MARINE CORPS BASE QUANTICO, Va. --
In a ceremony held at the Pentagon Oct. 16, Marine Corps Systems Command’s Expeditionary Water Systems Team was recognized for its creation of a water purification system that is now being issued to deploying Marines.
Designed to enable deployed warfighters to filter contaminated, potentially harmful water in austere locations around the world, the Individual Water Purification System-Block II was developed by the Marine Corps and the Army’s Natick Soldier Research, Development and Engineering Center, or NSRDEC, after more than 14 months of research and commercial off-the-shelf product testing. For their efforts, the team was presented the Ron Kiss Maritime Technology Transition Award, which recognizes outstanding achievement resulting in the successful transition of a new technology that addresses an emergent requirement or operational need.
“The new system allows Marines to purify fresh water like the legacy system,” said Johnathon York, team lead for the Fuel and Water Team in Engineer Systems. “Unlike the Block I system, however, this version has the added capability of being resilient to freezing and thawing, removing viruses without the need for chemical treatment and added protection from damage.”
“The best way to compare the two is to use internet technology,” said Capt. Jeremy Walker, Project Officer for the initiative. “Dial up internet works just fine, but wireless is faster, easier to use and more reliable.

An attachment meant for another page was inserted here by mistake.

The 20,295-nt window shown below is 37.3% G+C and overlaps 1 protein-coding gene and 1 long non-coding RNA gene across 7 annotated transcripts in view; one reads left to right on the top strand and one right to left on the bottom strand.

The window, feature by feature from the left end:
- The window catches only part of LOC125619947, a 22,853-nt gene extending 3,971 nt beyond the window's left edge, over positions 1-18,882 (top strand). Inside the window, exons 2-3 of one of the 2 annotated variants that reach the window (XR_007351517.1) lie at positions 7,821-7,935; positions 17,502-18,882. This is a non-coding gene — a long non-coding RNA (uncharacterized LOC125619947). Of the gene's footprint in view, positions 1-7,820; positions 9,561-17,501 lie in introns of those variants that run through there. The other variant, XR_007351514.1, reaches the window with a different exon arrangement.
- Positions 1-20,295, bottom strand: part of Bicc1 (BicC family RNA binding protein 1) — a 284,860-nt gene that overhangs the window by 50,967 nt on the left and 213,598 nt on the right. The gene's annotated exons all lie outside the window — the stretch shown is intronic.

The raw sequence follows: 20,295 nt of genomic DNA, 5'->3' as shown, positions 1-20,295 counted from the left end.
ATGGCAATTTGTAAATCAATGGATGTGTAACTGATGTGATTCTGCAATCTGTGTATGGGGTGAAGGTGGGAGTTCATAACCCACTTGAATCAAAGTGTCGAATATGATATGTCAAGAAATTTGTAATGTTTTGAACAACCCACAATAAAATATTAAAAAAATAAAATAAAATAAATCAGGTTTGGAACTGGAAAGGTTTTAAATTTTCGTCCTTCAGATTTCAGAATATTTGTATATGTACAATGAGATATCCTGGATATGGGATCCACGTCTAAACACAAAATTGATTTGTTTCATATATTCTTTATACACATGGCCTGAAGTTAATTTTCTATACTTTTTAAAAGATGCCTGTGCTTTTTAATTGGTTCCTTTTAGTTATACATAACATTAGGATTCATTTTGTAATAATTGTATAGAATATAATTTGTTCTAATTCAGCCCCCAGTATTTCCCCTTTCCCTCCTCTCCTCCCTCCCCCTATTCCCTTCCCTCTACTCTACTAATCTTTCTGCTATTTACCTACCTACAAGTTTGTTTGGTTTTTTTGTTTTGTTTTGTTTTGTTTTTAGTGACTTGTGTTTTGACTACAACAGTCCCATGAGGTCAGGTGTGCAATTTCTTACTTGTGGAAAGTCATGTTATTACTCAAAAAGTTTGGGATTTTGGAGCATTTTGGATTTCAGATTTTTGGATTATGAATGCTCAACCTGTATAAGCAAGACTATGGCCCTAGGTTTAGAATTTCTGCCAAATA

“Block I is the dial up internet of individual water purification. It requires a 15 minute chemical pretreatment with Iodine or chlorine dioxide tablets. Because of the pour size of the ultrafilter, Block II does not require chemical pretreatment and has an extended service life, which reduces sustainment costs on the fleet.”
The IWPS Block II is intended for issue to deploying Marines within the Ground Combat Element as well as other units including Radio Recon Platoons. The system can easily be stored and carried in the existing USMC pack system and used in-line with the issues USMC hydration carrier as well as with the new collection back, enabling Marines to collect water quickly and move to a safe location for purification. In emergency situations, the filter can also be used as a straw, which allows the Marine the ability to drink directly from the puddle, lake, pond or stream while reducing the risk of contamination.
“This filter allows us the ability to extend our reach without the need to resupply water,” said Walker. “At eight pounds per gallon, water is a very taxing logistics requirement on the foot-mobile Marine. This system allows us the ability to move farther, longer and lighter.”
With Block II ready for fielding, the water purification team is now focusing its attention on a Squad Water Purification System. The SWPS is a low-to-no power system that purifies brackish water found in tidal basins and littoral areas and weighs less than five pounds.